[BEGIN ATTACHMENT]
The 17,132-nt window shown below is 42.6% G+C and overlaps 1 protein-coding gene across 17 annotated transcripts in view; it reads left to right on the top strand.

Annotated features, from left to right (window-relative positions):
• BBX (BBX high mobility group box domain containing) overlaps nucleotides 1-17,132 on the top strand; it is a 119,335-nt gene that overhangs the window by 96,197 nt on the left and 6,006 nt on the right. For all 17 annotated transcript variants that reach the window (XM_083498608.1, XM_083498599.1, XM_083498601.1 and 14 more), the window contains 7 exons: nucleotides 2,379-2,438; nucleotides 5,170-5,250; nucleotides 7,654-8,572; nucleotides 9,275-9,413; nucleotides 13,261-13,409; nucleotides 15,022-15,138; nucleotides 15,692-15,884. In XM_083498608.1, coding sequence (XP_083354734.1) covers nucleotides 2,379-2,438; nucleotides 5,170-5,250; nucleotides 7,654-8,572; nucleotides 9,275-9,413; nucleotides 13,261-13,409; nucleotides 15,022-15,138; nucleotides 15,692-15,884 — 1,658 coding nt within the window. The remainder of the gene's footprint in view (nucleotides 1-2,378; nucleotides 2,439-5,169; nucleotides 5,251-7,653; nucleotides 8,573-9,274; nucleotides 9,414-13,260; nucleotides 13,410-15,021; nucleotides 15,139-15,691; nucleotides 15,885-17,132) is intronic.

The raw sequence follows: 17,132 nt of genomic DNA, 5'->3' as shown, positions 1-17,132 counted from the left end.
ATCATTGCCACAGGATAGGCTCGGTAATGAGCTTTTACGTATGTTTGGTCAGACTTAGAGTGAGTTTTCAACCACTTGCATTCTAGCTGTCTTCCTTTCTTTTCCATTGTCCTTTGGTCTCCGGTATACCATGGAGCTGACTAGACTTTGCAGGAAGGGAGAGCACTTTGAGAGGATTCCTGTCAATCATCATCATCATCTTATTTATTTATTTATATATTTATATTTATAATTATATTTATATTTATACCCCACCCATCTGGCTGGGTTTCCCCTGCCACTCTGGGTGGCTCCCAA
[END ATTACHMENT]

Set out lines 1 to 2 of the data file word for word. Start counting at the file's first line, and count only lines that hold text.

The 17,132-nt window shown below is 42.6% G+C and overlaps 1 protein-coding gene across 17 annotated transcripts in view; it reads left to right on the top strand.

Annotated features, from left to right (window-relative positions):